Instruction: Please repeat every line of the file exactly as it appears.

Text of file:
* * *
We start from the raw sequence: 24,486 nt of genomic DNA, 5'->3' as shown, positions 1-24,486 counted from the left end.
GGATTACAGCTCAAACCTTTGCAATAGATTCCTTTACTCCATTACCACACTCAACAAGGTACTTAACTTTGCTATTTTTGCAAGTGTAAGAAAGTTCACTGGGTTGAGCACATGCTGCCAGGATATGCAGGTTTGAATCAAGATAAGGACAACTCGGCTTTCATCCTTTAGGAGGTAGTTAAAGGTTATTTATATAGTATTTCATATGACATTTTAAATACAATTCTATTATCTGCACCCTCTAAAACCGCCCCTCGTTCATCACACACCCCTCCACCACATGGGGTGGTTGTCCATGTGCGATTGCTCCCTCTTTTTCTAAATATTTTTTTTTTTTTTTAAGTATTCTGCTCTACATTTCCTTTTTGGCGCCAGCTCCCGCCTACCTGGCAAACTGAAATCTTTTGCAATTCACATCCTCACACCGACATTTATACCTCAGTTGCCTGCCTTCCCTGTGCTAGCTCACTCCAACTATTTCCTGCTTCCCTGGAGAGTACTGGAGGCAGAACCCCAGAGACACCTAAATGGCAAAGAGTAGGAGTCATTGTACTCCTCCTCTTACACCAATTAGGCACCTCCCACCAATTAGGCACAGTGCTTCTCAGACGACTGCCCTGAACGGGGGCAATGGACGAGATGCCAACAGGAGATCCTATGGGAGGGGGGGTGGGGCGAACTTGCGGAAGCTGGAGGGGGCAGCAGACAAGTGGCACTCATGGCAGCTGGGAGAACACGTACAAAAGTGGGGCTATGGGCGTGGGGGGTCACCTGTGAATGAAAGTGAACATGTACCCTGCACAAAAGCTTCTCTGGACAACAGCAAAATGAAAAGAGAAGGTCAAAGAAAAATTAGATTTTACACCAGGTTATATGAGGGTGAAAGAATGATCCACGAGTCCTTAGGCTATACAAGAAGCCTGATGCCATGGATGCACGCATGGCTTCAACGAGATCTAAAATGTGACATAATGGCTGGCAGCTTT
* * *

We start from the raw sequence: 24,486 nt of genomic DNA, 5'->3' as shown, positions 1-24,486 counted from the left end.
GGATTACAGCTCAAACCTTTGCAATAGATTCCTTTACTCCATTACCACACTCAACAAGGTACTTAACTTTGCTATTTTTGCAAGTGTAAGAAAGTTCACTGGGTTGAGCACATGCTGCCAGGATATGCAGGTTTGAATCAAGATAAGGACAACTCGGCTTTCATCCTTTAGGAGGTAGTTAAAGGTTATTTATATAGTATTTCATATGACATTTTAAATACAATTCTATTATCTGCACCCTCTAAAACCGCCCCTCGTTCATCACACACCCCTCCACCACATGGGGTGGTTGTCCATGTGCGATTGCTCCCTCTTTTTCTAAATATTTTTTTTTTTTTTTAAGTATTCTGCTCTACATTTCCTTTTTGGCGCCAGCTCCCGCCTACCTGGCAAACTGAAATCTTTTGCAATTCACATCCTCACACCGACATTTATACCTCAGTTGCCTGCCTTCCCTGTGCTAGCTCACTCCAACTATTTCCTGCTTCCCTGGAGAGTACTGGAGGCAGAACCCCAGAGACACCTAAATGGCAAAGAGTAGGAGTCATTGTACTCCTCCTCTTACACCAATTAGGCACCTCCCACCAATTAGGCACAGTGCTTCTCAGACGACTGCCCTGAACGGGGGCAATGGACGAGATGCCAACAGGAGATCCTATGGGAGGGGGGGTGGGGCGAACTTGCGGAAGCTGGAGGGGGCAGCAGACAAGTGGCACTCATGGCAGCTGGGAGAACACGTACAAAAGTGGGGCTATGGGCGTGGGGGGTCACCTGTGAATGAAAGTGAACATGTACCCTGCACAAAAGCTTCTCTGGACAACAGCAAAATGAAAAGAGAAGGTCAAAGAAAAATTAGATTTTACACCAGGTTATATGAGGGTGAAAGAATGATCCACGAGTCCTTAGGCTATACAAGAAGCCTGATGCCATGGATGCACGCATGGCTTCAACGAGATCTAAAATGTGACATAATGGCTGGCAGCTTT